otherwise disposed should creep in, they are either orderly healed, or duly removed in a way of Christ. Nor are they admitted, unless they can give some good account of their profiting by ordinances, before the elders and brethren of the church, and much more to their parents and masters. Godly tutors in the university can take an account of their pupils; and godly householders in the city take an account of their children and servants, how they profit by the word they have heard in several churches, and that to the greater edification of the whole family by a variety of such administrations. Bees may bring more honey and wax into the hive, when they are not limited to one garden of flowers, but may fly abroad to many.

Nor is any charge expected from wives, children or servants to the maintenance of congregational churches, further than they be furnished with personal estates or livings, which may enable them to contribute of such things as

they have, and not of such things as they have not. God accepteth not robbery for a sacrifice. And though a godly householder may justly take himself bound in conscience to contribute to any such church, whereto his wife, or children, or servants do stand in relation, yet that will not aggravate the burden of his charge, no more than if they were received members of the same church whereto himself is related.

But why do we stand thus long to plead exemptions from exceptions ? The Lord help all his faithful servants, whether presbyterial or congregational, to judge and shame ourselves before the Lord, for all our former compliances to greater enormities in church government, than are to be found either in the congregational or presbyterial way; and then surely either the Lord will clear up his own will to us, and so frame and subdue us all to one mind and one way, (Ezek. xliii. 10, 11,) or else we shall learn to bear one another's burthens in a spirit of meekness. It will then doubtless be far from us, so to attest the discipline of Christ, as to detest the disciples of Christ : so to contend for the seamless coat of Christ, as to crucify the living members of Christ : so to divide ourselves about church communion, as through breaches to open a wide gap for a deluge of antichristian and profane malignity to swallow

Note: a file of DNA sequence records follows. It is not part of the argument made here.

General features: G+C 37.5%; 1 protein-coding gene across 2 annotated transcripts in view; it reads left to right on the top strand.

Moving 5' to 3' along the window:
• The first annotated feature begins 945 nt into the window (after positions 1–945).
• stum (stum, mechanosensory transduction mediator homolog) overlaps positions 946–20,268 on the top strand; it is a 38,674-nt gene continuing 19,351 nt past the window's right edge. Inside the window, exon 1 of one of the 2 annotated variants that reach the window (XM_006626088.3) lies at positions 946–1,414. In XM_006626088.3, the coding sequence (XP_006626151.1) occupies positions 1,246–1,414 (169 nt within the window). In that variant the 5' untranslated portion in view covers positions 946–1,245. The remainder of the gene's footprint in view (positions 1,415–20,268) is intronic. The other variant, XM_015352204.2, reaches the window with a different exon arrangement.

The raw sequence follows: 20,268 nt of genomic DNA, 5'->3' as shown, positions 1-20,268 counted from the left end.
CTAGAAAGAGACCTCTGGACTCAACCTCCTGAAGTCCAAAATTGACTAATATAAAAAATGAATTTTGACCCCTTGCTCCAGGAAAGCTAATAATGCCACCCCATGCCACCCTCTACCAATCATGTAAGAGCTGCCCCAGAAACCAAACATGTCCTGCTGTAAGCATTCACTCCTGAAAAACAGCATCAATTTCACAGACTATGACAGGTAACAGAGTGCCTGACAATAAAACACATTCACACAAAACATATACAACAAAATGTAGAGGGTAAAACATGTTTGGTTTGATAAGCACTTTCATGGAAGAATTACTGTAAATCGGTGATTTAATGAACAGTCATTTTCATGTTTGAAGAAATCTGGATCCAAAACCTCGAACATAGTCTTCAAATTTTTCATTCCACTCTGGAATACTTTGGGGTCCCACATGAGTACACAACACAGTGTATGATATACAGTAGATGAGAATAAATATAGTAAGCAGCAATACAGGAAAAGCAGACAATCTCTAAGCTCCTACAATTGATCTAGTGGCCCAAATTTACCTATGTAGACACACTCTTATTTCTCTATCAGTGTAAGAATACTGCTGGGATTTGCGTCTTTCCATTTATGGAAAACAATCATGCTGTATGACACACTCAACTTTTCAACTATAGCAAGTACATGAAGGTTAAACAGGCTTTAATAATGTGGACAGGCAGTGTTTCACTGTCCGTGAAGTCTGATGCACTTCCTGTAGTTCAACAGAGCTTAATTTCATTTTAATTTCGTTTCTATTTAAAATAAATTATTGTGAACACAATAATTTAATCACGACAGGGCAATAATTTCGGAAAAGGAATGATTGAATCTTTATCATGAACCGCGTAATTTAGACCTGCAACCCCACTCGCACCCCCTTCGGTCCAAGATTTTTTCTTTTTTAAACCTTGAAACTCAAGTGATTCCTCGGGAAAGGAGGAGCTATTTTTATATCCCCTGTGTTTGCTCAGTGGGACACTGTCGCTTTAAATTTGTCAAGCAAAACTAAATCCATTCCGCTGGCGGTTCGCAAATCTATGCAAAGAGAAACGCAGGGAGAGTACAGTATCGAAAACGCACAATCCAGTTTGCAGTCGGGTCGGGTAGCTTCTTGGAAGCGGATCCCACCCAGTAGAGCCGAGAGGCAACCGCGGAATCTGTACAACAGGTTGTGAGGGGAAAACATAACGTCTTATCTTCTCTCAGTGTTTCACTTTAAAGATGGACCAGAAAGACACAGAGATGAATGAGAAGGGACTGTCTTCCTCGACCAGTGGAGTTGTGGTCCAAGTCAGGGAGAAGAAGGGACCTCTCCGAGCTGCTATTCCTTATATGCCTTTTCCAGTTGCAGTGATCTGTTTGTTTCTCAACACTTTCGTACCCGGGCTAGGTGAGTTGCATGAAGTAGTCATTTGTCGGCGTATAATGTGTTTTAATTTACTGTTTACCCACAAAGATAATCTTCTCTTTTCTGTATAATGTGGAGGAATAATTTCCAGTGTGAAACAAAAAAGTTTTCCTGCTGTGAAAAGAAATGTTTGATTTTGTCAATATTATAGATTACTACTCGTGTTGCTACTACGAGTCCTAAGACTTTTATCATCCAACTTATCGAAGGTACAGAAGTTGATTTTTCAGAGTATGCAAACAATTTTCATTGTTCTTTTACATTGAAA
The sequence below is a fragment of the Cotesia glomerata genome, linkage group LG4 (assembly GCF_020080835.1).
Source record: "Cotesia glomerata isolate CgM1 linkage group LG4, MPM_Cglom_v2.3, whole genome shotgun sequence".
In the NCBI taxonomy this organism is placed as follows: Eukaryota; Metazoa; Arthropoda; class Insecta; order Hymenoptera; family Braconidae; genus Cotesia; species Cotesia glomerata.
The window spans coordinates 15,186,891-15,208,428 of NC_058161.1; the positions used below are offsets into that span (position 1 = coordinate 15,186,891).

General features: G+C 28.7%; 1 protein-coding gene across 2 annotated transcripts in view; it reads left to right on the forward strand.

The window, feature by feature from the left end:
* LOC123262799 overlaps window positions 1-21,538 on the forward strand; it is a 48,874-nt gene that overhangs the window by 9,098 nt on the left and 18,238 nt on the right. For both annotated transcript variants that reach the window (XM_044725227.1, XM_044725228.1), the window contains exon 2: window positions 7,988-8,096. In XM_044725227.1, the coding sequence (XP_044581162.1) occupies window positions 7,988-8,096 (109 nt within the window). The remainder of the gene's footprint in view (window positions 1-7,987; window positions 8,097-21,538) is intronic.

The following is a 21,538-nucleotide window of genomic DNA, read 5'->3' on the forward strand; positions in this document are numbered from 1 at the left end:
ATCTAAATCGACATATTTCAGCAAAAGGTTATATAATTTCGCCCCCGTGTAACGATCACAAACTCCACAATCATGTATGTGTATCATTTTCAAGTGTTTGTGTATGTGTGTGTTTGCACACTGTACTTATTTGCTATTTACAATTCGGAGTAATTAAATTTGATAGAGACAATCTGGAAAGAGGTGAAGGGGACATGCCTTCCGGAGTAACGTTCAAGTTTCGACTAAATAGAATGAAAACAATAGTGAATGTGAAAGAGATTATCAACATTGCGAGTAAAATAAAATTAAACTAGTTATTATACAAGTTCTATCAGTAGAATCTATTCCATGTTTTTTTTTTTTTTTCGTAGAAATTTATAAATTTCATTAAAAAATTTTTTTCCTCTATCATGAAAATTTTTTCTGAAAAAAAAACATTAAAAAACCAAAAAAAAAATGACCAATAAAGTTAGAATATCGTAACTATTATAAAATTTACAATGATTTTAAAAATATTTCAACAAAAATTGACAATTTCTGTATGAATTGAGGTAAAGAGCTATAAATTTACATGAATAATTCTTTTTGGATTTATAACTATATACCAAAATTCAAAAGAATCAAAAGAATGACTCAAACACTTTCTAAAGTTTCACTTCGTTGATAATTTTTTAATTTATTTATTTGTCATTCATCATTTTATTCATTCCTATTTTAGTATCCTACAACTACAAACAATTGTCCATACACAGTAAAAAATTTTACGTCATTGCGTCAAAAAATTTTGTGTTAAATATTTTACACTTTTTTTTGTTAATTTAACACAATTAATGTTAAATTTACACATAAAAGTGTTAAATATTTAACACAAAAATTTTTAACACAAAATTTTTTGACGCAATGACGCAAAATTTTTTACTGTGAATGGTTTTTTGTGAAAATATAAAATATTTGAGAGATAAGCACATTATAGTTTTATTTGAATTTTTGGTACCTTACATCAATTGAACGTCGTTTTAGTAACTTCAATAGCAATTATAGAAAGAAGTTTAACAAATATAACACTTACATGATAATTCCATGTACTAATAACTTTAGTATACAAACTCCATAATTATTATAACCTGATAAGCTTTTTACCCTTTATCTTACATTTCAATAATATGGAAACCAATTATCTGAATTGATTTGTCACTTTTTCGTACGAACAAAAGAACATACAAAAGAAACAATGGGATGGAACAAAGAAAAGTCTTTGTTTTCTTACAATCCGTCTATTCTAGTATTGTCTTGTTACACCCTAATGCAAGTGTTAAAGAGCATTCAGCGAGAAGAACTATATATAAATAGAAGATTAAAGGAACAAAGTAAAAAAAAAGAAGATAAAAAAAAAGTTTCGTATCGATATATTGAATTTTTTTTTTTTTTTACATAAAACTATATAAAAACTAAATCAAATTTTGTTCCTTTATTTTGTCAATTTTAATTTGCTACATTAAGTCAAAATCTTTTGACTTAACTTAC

both church and civil state. What shall we say more? Is difference of


7, that

church order become the inlet of all the disorders in the kingdom? Hath the Lord indeed left us to such hardness of heart, that church government shall become a snare to Zion, as sometimes Moses was to Egypt, Exod. x. we cannot leave contesting and contending about it, till the kingdom be destroyed? Did not the Lord Jesus, when he dedicated his sufferings for his church, and his also unto his Father, make it his earnest and only prayer for us in this world, that we all might be one in him? John, xvii. 20, 21, 22, 23. And is it possible that he, whom the Father heard always, John xi. 42, should not have this last most solemn prayer heard and granted? Or shall it be granted for all the saints elsewhere, and not for the saints in England; so that amongst them disunion shall grow even about church union and communion? If it be possible for a little faith, so much as a grain-of mustard seed, to remove a mountain, is it not possible for so much strength of faith as is to be found in all the godly in the kingdom, to remove those images of jealousy, and to cast those stumbling-blocks out of the way, which


hinder the free passage of brotherly love amongst brethren? It is true indeed, the national covenant doth justly engage both parties faithfully to endeavor the utter extirpation of the antichristian hierarchy; and much more of all blasphemies, heresies, and errors. Certainly, if congregational discipline